written by Angie Morgan & Courtney Lynch

As we get deeper into the second year of pandemic living, we continue to see the disparity of our experiences.

Our hearts and thoughts are with those in India, South America, and places where the virus is raging. All of this is happening while progress seems to be being made in North America. For many here, it feels like we’re gaining momentum and can see glimpses of the other side of the pandemic. And, even with all of the loss, devastation, and suffering the pandemic has brought, many of us are wondering: Is it possible that in some parts of our lives we might be better off for the experience?

I’m starting to see a shift in many of the leaders I’ve been connecting with. They’ve evolved from trying to minimize the pain and impact, to enduring it, to now – the early stages of seeing the growth, positive impact, and new ways of living and leading that they share are better than before.

Let me give you an example.

One senior manager described to me recently how she now lives her whole life not just on weekends, but on workdays, too. No commute means time to work out, read, and relax each day. Another leader shares how he knows his kids better now that he travels monthly instead of weekly, having the opportunity to be more present. A consulting colleague has shared his work is more meaningful and of a higher quality since he was able to use time during shutdowns and quarantine to improve his services and skills. Most who can, want to work from home at least a couple of days a week from now on. For many, that’s something they never imagined before because they just didn’t see it as possible.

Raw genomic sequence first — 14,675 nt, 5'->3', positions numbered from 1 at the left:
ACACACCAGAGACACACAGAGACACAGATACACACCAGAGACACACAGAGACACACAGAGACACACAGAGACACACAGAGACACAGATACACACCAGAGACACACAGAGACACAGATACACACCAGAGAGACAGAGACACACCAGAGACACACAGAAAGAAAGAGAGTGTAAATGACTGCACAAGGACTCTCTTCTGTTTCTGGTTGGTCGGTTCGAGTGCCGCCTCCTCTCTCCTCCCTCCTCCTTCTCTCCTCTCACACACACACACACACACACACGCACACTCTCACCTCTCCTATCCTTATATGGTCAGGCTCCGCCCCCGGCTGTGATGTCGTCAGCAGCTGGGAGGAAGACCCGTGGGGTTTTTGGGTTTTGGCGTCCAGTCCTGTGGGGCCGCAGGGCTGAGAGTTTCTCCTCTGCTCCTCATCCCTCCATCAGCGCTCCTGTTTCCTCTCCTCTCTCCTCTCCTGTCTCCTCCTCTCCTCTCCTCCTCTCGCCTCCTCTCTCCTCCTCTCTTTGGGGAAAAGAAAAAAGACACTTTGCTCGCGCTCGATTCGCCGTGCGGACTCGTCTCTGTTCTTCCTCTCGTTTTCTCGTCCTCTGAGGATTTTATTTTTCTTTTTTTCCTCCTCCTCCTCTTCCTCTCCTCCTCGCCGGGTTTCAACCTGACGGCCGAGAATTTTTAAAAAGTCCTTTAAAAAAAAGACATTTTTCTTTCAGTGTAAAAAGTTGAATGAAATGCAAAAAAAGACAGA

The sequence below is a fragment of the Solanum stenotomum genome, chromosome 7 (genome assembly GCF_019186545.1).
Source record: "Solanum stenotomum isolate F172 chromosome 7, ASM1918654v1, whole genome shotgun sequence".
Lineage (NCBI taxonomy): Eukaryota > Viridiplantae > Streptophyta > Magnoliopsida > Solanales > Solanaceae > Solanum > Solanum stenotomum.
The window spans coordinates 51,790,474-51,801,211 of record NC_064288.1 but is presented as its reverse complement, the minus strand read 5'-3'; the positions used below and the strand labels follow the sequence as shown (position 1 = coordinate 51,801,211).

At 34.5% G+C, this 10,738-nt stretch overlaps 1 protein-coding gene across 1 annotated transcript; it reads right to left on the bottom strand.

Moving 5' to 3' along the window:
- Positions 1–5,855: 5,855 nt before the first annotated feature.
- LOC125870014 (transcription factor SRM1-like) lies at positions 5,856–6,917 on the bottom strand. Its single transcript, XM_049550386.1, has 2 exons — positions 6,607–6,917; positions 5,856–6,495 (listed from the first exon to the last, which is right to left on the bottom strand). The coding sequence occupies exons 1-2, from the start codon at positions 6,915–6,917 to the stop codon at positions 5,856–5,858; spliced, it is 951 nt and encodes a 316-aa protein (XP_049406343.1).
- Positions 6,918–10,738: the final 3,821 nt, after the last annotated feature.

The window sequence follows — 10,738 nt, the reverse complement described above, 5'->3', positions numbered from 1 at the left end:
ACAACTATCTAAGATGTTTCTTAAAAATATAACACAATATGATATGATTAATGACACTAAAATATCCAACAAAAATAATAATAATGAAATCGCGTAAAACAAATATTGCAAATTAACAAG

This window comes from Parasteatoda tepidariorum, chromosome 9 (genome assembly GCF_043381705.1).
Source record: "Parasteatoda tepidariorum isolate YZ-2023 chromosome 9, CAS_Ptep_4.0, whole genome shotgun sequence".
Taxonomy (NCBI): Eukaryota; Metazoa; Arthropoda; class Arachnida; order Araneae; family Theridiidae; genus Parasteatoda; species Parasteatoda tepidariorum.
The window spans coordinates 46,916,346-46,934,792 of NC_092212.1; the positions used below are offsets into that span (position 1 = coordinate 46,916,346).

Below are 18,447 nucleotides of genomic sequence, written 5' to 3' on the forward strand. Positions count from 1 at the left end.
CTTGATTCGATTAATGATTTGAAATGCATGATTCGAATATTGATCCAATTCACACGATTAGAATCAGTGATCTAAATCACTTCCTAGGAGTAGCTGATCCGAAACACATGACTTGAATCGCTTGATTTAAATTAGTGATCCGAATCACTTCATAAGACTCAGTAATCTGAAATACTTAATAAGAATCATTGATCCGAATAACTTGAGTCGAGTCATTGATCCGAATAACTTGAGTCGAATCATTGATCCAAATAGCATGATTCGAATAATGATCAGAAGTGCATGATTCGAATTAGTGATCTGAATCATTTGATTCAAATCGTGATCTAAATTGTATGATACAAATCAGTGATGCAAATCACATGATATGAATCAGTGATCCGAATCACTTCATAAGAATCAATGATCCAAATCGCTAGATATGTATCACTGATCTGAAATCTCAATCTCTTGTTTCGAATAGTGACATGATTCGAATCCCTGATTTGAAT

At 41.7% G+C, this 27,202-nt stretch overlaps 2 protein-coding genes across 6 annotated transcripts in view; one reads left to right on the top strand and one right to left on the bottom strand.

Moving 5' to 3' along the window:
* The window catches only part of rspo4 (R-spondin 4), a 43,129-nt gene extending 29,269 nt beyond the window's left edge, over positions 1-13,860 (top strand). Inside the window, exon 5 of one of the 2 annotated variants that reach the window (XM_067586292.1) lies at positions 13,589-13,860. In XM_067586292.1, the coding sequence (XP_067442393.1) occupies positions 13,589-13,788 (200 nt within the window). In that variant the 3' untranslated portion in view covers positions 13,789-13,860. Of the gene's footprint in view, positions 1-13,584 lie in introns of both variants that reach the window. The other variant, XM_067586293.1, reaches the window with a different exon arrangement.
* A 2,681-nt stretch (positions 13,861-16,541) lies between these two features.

As we experience the new opportunities significant change brings to our lives, here are key questions to reflect on to understand what might be better off for you:

  • What was the most significant loss or hardship you experienced in the past year? What learning, value, or growth did that difficulty provide you?
  • What do you know is much better about your life today that wouldn’t have been so without the pandemic?
  • What changes brought on from the pandemic are changes you want to keep in your life?

As a reminder, we’ve also created a pandemic Reflection Guide that can be a great companion to you as you journal your thoughts. Click here to access it.

As leaders we often gain much more from challenge and change than we do from mountain top moments full of glory and victory. When we take time to recognize the benefits of a difficult experience we didn’t chose, we get compelling insights into the paths forward we can choose to be better off because of what we endured.

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